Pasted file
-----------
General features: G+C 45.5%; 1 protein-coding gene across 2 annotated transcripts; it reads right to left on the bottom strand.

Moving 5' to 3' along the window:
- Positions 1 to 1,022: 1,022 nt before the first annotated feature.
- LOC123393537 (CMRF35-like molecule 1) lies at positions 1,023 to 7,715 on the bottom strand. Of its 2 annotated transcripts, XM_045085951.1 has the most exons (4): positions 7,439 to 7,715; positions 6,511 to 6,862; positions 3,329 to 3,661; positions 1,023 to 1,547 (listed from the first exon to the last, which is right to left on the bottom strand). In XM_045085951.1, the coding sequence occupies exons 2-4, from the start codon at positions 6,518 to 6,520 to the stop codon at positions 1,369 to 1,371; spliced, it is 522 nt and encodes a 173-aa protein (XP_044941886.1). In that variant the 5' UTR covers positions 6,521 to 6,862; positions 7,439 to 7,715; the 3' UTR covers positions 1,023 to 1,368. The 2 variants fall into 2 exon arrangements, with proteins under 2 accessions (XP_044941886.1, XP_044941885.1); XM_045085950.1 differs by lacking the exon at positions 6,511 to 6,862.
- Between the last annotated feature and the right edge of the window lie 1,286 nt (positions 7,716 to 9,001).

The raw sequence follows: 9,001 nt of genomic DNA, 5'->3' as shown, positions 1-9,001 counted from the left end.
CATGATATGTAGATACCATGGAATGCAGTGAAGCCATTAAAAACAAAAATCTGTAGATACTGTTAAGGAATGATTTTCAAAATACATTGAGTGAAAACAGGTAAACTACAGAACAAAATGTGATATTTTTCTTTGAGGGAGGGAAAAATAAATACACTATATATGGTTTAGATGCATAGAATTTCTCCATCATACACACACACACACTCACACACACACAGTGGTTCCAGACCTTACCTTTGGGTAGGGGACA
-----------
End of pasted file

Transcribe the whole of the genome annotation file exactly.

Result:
General features: G+C 45.5%; 1 protein-coding gene across 2 annotated transcripts; it reads right to left on the bottom strand.

Moving 5' to 3' along the window:
- Positions 1 to 1,022: 1,022 nt before the first annotated feature.
- LOC123393537 (CMRF35-like molecule 1) lies at positions 1,023 to 7,715 on the bottom strand. Of its 2 annotated transcripts, XM_045085951.1 has the most exons (4): positions 7,439 to 7,715; positions 6,511 to 6,862; positions 3,329 to 3,661; positions 1,023 to 1,547 (listed from the first exon to the last, which is right to left on the bottom strand). In XM_045085951.1, the coding sequence occupies exons 2-4, from the start codon at positions 6,518 to 6,520 to the stop codon at positions 1,369 to 1,371; spliced, it is 522 nt and encodes a 173-aa protein (XP_044941886.1). In that variant the 5' UTR covers positions 6,521 to 6,862; positions 7,439 to 7,715; the 3' UTR covers positions 1,023 to 1,368. The 2 variants fall into 2 exon arrangements, with proteins under 2 accessions (XP_044941886.1, XP_044941885.1); XM_045085950.1 differs by lacking the exon at positions 6,511 to 6,862.
- Between the last annotated feature and the right edge of the window lie 1,286 nt (positions 7,716 to 9,001).

The raw sequence follows: 9,001 nt of genomic DNA, 5'->3' as shown, positions 1-9,001 counted from the left end.
CATGATATGTAGATACCATGGAATGCAGTGAAGCCATTAAAAACAAAAATCTGTAGATACTGTTAAGGAATGATTTTCAAAATACATTGAGTGAAAACAGGTAAACTACAGAACAAAATGTGATATTTTTCTTTGAGGGAGGGAAAAATAAATACACTATATATGGTTTAGATGCATAGAATTTCTCCATCATACACACACACACACTCACACACACACAGTGGTTCCAGACCTTACCTTTGGGTAGGGGACA